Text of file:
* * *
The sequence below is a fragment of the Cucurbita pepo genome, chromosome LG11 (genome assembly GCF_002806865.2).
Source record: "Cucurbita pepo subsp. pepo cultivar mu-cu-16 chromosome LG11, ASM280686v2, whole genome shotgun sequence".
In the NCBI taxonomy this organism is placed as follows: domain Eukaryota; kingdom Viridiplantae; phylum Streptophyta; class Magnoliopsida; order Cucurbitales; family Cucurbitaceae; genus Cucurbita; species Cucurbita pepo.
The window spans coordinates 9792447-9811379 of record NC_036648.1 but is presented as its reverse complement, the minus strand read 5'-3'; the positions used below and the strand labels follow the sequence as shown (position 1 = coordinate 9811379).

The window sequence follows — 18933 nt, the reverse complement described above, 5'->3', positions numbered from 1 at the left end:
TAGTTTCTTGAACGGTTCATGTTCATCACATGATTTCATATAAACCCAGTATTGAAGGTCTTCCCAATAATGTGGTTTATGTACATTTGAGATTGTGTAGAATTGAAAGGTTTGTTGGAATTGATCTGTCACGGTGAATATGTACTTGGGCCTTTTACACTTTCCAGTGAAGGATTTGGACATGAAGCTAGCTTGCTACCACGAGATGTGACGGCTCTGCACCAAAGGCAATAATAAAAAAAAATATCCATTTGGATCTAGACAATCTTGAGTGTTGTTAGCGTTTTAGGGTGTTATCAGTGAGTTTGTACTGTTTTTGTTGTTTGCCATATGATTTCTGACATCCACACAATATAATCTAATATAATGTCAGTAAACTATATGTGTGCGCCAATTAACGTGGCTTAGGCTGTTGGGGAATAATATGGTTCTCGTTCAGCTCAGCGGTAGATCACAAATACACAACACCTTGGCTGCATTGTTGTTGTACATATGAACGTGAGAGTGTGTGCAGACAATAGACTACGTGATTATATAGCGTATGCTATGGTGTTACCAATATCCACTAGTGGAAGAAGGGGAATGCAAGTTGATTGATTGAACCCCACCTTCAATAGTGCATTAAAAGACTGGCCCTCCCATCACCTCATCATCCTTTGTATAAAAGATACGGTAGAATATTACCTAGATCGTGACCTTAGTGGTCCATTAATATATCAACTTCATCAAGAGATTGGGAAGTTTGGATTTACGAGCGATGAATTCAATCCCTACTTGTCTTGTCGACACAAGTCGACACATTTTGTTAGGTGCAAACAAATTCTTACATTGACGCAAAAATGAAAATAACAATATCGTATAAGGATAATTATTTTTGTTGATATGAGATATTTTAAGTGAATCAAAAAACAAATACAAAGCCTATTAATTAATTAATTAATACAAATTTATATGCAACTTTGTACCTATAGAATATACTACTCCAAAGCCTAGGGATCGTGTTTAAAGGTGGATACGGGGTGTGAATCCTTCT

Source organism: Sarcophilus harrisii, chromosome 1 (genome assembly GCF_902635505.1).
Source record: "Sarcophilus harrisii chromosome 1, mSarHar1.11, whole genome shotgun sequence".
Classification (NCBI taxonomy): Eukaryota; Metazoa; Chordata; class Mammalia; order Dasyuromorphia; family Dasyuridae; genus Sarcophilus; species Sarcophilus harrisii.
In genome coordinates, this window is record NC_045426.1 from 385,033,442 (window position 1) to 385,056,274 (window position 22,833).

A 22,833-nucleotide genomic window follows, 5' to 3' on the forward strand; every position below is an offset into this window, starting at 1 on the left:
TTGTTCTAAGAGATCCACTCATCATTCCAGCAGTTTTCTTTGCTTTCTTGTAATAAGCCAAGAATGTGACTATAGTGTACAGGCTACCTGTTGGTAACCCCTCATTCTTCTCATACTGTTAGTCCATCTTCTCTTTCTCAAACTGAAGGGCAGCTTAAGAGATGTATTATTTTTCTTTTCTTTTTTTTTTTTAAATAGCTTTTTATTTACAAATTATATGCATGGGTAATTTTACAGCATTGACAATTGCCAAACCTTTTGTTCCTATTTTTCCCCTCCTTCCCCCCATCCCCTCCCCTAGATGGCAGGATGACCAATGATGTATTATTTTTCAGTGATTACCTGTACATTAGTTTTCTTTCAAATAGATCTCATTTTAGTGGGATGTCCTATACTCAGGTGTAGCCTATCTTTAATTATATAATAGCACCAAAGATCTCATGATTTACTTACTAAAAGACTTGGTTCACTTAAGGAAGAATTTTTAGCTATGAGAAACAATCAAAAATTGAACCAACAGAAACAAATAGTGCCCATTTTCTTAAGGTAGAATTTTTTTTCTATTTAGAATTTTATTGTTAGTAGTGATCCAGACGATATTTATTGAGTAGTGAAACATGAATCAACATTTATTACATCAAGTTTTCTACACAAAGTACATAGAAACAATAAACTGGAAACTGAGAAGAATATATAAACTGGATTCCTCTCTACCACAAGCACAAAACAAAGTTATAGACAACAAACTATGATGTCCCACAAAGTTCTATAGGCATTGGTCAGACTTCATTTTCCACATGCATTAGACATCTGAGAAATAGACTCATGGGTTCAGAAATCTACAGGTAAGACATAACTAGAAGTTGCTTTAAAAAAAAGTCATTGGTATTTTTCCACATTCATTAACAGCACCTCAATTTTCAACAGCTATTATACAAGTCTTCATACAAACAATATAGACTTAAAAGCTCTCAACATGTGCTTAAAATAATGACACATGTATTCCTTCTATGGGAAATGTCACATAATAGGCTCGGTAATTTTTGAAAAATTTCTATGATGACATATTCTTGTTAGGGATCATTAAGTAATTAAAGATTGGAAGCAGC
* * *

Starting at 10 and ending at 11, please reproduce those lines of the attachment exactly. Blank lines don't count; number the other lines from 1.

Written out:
In genome coordinates, this window is record NC_045426.1 from 385,033,442 (window position 1) to 385,056,274 (window position 22,833).

A 22,833-nucleotide genomic window follows, 5' to 3' on the forward strand; every position below is an offset into this window, starting at 1 on the left: